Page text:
Digest: What would you say is the biggest difference in how you eat now than what you would have eaten before you went on this program?
Francis: Oh, I eat a little bit of all food groups, like there is a little bit of grain now in my diet, and I used to try to keep that out, and I would never eat, like, a little piece of a potato because any form of carbs was “bad”, and that kind of put me into this super-starvation thing, which then always came back to bite me because then when you get, like, one crumble of bread, you want to eat the whole loaf! So my eating is much more from all the food groups.
Digest: Would you describe yourself as still trying to lose weight, or are you more in a maintenance stage?
Francis: Well, I guess I’m kind of more in maintenance now because it’s the holidays and all, but after the holidays I’m sure I’ll be back on the weight-loss plan. That’s how life is.
Digest: What would you say are the most important lessons that you’ve taken away from learning a better way to eat via Nutrisystem?
Francis: Extremism doesn’t work, you know? It’s not a way to continue to live, and it’s not maintainable.
Digest: Weight-loss journeys tend to have both ups and downs. What stands out as an up and a down for you over the course of yours?
Francis: Well, there’s lots of ups and downs, you know? I didn’t do it perfectly. There are days when I screwed up and I’d get really depressed. One of the things that’s most important is forgiving yourself and getting back up on the horse. It’s all about the next day and starting over. I was really disappointed in myself, and when I quit smoking — I quit smoking, which I should just be happy about, but I put back on some weight and I felt horrible, and I was working, you know? I was lucky that Nutrisystem didn’t give up on me, because they could have. They could have said, “You’re not doing what we want you to do right now, so good-bye.” And they didn’t, they stayed with me, they held my hand and they got me back to where I ought to be. So, I was lucky.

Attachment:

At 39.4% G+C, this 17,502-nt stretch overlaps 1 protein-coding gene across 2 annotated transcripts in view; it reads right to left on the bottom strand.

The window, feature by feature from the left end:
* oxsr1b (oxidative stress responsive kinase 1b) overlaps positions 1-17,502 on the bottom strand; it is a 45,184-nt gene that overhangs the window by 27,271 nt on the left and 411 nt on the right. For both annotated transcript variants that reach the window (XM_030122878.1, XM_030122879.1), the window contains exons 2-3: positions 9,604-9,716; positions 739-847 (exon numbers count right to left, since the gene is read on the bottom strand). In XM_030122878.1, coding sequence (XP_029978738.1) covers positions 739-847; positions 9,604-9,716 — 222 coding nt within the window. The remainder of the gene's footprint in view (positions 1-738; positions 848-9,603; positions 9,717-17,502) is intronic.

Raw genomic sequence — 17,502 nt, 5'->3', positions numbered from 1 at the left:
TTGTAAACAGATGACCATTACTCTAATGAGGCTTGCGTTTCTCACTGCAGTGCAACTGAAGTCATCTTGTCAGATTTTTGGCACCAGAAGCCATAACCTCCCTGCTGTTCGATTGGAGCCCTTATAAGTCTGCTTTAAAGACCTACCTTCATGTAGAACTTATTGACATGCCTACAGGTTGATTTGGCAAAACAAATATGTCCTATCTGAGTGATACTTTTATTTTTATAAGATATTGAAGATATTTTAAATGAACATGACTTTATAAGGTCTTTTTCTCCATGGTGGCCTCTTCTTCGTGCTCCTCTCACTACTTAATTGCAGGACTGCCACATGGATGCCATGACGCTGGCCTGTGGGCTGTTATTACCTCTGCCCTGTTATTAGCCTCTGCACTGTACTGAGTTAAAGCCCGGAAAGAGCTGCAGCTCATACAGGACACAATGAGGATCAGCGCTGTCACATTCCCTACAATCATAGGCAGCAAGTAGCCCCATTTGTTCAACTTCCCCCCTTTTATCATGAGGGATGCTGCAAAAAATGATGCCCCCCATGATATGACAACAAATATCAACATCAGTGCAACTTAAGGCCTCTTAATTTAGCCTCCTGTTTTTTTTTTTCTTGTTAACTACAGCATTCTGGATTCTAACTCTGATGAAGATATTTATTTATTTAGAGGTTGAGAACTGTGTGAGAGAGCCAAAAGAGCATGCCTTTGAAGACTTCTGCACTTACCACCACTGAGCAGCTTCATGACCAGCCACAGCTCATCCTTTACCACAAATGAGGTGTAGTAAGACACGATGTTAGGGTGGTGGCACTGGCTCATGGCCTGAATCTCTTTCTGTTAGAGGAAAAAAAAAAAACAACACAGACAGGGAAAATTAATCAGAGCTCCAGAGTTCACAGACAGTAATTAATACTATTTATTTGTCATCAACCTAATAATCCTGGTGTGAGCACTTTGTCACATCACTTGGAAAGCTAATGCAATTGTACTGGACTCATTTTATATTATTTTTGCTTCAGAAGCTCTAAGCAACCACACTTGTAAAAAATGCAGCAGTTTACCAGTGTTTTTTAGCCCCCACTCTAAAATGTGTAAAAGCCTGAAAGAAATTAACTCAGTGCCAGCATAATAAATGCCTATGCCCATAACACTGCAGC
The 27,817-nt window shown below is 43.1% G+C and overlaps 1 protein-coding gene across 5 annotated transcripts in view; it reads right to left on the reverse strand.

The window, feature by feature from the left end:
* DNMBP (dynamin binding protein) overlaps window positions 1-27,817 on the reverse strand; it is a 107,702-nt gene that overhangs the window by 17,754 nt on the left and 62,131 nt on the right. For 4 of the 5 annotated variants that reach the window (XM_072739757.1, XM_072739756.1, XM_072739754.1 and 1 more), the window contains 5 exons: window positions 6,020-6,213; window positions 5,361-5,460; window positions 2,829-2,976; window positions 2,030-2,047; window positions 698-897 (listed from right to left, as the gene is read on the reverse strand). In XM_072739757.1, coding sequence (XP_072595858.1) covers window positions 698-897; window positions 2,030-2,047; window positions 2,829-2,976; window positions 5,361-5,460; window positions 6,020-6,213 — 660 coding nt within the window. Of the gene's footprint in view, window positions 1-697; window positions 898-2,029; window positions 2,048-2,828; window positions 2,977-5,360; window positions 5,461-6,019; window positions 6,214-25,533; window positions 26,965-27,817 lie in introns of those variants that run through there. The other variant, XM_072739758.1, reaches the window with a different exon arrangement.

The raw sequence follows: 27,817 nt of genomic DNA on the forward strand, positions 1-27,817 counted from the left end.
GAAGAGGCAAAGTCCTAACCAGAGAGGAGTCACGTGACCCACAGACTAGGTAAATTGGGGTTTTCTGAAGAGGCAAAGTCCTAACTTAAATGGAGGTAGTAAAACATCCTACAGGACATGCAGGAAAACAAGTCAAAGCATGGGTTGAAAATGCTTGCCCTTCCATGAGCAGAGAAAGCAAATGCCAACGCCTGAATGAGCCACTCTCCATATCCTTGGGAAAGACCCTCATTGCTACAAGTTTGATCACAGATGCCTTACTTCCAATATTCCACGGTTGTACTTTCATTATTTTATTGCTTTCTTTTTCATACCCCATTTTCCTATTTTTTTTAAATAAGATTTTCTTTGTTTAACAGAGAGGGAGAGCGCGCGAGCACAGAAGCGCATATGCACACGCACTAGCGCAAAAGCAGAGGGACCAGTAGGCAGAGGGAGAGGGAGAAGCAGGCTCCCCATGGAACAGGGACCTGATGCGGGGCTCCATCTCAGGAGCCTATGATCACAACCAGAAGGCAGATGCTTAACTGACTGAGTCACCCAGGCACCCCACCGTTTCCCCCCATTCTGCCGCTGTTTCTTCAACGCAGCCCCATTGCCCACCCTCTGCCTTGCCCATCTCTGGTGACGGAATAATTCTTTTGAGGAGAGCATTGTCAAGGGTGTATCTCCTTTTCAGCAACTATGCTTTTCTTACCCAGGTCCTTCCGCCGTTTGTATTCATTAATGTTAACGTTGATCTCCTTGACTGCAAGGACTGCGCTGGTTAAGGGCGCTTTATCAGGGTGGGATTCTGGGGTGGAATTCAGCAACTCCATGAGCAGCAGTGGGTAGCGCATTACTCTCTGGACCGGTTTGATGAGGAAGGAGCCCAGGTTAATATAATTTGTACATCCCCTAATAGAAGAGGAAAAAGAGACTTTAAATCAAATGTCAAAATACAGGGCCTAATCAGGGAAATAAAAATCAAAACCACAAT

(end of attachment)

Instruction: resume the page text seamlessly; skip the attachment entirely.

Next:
Digest: What role does exercise play in your life these days?
Francis: I try to exercise as often as possible, more now than ever because I find if I rest and take it easy, my bones and my joints hurt. Walking is my big thing. That’s really how I like to exercise the most. If I’m doing my walking and actually lifting a little bit of weight, oddly enough my joint pain goes away. It also helps me even out my mood, which is hard when you’re in your mid-50s and you’re going through the change of life, and exercise does all of that for me.
Digest: What do you do in the winter if you’re on the East Coast?
Francis: I walk on a treadmill.
Digest: At GH, do you talk nutrition and diet with any of your castmates?
Francis: Yes, everybody talks about it, everybody’s thinking about it, the men and the women. It’s interesting to see that we’re all trying to deal with the same problem.
Digest: As you reflect on the mental part of taking control of your weight, can you compare where you are today to where you were when you first started on Nutrisystem?
Francis: It’s like the difference between being hopeless and giving up — in all things in life, not just weight — and the joy of life, the possibility of career, the sense of hope, the sense of enjoying your youth and your attractiveness. None of that was there. When you start to lose the weight in a healthy way, and you get your life back, it’s just, like, [the difference between] being a zombie and being alive. It’s completely different when you’re into your health.
Digest: Were you cognizant at the time that it was your weight that was making you feel that way?
Francis: Oh, yeah. I knew that it was my weight, but I felt like it was insurmountable. I didn’t feel like I had the energy or the ability to change it.
Digest: In the past, you’ve told us about feeling a constant inner panic about your weight. Do you feel that’s subsided? Or is it something that you’ve just learned to manage better?
Francis: I manage it better. I think part of that is getting older. I won’t say that I don’t still have moments of panic and worry. Whenever I have to dress up for something for the show or events or stuff like that, it’s always a little uncomfortable, but overall I accept myself much more than I did ever before.